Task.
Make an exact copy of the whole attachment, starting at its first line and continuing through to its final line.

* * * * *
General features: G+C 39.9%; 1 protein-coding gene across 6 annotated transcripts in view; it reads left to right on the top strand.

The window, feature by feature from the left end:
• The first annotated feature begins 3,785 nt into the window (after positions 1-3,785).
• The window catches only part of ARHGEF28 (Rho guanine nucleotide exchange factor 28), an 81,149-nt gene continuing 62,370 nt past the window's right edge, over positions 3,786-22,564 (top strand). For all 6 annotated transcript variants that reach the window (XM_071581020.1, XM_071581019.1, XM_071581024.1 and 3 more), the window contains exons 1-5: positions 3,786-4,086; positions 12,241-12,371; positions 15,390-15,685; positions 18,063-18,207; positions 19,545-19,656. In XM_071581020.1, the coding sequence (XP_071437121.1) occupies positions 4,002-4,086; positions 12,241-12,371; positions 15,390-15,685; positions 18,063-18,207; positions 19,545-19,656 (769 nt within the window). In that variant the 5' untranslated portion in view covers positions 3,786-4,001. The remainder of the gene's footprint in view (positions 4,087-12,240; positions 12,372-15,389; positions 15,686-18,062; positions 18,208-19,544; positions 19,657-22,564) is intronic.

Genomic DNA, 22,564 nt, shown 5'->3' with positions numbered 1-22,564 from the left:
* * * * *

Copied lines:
General features: G+C 39.9%; 1 protein-coding gene across 6 annotated transcripts in view; it reads left to right on the top strand.

The window, feature by feature from the left end:
• The first annotated feature begins 3,785 nt into the window (after positions 1-3,785).
• The window catches only part of ARHGEF28 (Rho guanine nucleotide exchange factor 28), an 81,149-nt gene continuing 62,370 nt past the window's right edge, over positions 3,786-22,564 (top strand). For all 6 annotated transcript variants that reach the window (XM_071581020.1, XM_071581019.1, XM_071581024.1 and 3 more), the window contains exons 1-5: positions 3,786-4,086; positions 12,241-12,371; positions 15,390-15,685; positions 18,063-18,207; positions 19,545-19,656. In XM_071581020.1, the coding sequence (XP_071437121.1) occupies positions 4,002-4,086; positions 12,241-12,371; positions 15,390-15,685; positions 18,063-18,207; positions 19,545-19,656 (769 nt within the window). In that variant the 5' untranslated portion in view covers positions 3,786-4,001. The remainder of the gene's footprint in view (positions 4,087-12,240; positions 12,372-15,389; positions 15,686-18,062; positions 18,208-19,544; positions 19,657-22,564) is intronic.

Genomic DNA, 22,564 nt, shown 5'->3' with positions numbered 1-22,564 from the left: